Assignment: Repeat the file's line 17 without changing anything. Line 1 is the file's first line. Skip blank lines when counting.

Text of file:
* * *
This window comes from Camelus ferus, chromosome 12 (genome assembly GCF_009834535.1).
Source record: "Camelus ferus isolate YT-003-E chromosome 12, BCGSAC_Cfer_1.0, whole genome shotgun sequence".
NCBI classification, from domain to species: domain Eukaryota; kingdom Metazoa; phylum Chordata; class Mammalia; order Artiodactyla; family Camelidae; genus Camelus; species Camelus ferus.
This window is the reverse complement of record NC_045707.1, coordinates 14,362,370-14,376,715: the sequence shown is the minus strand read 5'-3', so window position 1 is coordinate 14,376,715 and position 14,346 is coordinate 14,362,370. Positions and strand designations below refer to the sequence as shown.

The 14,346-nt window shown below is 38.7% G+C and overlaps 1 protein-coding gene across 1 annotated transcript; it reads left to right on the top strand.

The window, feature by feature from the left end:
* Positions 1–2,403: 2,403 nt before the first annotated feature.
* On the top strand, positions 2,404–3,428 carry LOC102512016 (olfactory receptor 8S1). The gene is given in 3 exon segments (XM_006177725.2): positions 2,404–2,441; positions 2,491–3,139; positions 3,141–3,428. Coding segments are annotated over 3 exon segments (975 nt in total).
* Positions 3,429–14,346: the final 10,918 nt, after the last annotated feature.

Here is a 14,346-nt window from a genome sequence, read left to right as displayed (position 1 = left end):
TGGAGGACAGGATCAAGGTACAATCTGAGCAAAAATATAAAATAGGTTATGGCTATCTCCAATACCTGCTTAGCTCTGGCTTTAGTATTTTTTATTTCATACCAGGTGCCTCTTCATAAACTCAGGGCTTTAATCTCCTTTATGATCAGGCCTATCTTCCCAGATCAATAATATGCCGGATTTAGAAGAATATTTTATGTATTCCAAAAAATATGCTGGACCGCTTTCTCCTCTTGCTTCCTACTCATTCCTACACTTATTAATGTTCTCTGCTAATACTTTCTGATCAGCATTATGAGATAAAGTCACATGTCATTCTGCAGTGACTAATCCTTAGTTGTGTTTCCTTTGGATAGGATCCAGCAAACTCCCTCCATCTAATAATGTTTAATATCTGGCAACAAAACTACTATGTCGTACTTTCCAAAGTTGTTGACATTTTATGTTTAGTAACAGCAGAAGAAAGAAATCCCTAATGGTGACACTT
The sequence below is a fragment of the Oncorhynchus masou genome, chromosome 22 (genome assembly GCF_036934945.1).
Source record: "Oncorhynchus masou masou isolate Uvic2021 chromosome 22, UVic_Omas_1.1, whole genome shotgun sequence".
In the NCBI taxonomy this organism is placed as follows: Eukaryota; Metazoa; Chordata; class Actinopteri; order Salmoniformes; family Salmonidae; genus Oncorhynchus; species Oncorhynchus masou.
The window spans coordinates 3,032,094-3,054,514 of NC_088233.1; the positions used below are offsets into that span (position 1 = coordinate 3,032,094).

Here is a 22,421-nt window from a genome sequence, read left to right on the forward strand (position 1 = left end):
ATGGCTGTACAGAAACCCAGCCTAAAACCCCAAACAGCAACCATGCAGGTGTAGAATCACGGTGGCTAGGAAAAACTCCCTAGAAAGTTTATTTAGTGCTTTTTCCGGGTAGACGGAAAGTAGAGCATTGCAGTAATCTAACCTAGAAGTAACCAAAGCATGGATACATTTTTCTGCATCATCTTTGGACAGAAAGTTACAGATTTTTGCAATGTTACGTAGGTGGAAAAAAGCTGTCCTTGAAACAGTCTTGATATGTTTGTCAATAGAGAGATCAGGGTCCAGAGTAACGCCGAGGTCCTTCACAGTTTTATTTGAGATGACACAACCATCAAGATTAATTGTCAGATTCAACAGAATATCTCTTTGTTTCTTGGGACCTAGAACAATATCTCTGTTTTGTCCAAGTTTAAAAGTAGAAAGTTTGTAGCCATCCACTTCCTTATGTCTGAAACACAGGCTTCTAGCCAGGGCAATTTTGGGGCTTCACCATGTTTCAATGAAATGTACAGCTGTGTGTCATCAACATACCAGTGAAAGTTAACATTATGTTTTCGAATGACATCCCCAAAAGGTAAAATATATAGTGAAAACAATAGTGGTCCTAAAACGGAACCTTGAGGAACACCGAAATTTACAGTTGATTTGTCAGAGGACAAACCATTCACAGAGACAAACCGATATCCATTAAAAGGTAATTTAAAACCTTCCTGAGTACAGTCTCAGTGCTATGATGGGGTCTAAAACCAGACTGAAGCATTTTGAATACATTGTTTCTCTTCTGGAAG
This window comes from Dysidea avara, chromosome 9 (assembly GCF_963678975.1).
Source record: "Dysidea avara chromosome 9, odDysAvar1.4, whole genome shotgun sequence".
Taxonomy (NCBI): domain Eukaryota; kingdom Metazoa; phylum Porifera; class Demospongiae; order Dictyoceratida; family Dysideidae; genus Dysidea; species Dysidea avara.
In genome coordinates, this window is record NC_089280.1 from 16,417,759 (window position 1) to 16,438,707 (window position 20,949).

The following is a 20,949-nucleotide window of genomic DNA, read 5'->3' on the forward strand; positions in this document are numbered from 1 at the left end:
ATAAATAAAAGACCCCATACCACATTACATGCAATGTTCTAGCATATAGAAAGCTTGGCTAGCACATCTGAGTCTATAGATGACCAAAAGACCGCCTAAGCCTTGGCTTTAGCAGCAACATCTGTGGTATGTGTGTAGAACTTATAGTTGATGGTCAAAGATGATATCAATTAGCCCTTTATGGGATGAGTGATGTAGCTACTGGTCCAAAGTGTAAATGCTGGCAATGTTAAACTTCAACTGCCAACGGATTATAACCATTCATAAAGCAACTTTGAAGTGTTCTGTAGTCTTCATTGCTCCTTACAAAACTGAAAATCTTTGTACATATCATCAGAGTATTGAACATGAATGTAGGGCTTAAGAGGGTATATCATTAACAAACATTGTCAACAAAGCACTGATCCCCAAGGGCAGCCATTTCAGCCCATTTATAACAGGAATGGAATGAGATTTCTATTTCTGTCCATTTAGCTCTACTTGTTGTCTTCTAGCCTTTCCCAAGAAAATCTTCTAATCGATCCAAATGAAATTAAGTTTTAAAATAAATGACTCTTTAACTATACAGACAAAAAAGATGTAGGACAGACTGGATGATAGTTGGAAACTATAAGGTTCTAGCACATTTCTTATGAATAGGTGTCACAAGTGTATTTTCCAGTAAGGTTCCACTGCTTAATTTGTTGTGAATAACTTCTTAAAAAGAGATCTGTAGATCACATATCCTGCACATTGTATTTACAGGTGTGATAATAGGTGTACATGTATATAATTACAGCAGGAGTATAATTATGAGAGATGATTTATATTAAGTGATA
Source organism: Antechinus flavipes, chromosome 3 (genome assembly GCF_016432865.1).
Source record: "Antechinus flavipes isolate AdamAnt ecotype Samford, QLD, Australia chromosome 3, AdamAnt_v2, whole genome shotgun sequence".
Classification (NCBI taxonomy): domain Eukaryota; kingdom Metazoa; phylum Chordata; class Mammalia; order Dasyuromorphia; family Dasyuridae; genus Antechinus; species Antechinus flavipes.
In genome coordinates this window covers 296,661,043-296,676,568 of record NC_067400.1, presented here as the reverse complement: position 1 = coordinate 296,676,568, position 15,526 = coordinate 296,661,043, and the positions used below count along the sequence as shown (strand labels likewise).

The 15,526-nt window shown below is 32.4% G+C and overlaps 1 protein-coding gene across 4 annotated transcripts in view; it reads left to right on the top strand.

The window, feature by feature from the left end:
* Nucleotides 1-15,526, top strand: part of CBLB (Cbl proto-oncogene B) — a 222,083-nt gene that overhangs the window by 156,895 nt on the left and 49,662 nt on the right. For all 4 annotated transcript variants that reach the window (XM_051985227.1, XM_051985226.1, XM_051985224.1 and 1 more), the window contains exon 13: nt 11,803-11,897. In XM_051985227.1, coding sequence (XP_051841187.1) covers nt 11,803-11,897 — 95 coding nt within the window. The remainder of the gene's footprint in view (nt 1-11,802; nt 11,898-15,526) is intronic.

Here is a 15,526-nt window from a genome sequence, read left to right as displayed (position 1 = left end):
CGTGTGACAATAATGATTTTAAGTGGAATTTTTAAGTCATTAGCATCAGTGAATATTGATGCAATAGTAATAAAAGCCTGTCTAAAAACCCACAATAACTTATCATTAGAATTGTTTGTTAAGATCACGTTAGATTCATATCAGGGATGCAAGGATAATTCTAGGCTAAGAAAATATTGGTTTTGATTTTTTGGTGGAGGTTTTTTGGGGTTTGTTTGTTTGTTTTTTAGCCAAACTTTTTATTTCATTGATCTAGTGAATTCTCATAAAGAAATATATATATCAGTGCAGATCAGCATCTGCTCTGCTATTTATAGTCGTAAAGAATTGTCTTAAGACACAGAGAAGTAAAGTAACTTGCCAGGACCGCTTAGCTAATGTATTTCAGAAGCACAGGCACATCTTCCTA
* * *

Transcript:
ATGGCTGTACAGAAACCCAGCCTAAAACCCCAAACAGCAACCATGCAGGTGTAGAATCACGGTGGCTAGGAAAAACTCCCTAGAAAGTTTATTTAGTGCTTTTTCCGGGTAGACGGAAAGTAGAGCATTGCAGTAATCTAACCTAGAAGTAACCAAAGCATGGATACATTTTTCTGCATCATCTTTGGACAGAAAGTTACAGATTTTTGCAATGTTACGTAGGTGGAAAAAAGCTGTCCTTGAAACAGTCTTGATATGTTTGTCAATAGAGAGATCAGGGTCCAGAGTAACGCCGAGGTCCTTCACAGTTTTATTTGAGATGACACAACCATCAAGATTAATTGTCAGATTCAACAGAATATCTCTTTGTTTCTTGGGACCTAGAACAATATCTCTGTTTTGTCCAAGTTTAAAAGTAGAAAGTTTGTAGCCATCCACTTCCTTATGTCTGAAACACAGGCTTCTAGCCAGGGCAATTTTGGGGCTTCACCATGTTTCAATGAAATGTACAGCTGTGTGTCATCAACATACCAGTGAAAGTTAACATTATGTTTTCGAATGACATCCCCAAAAGGTAAAATATATAGTGAAAACAATAGTGGTCCTAAAACGGAACCTTGAGGAACACCGAAATTTACAGTTGATTTGTCAGAGGACAAACCATTCACAGAGACAAACCGATATCCATTAAAAGGTAATTTAAAACCTTCCTGAGTACAGTCTCAGTGCTATGATGGGGTCTAAAACCAGACTGAAGCATTTTGAATACATTGTTTCTCTTCTGGAAG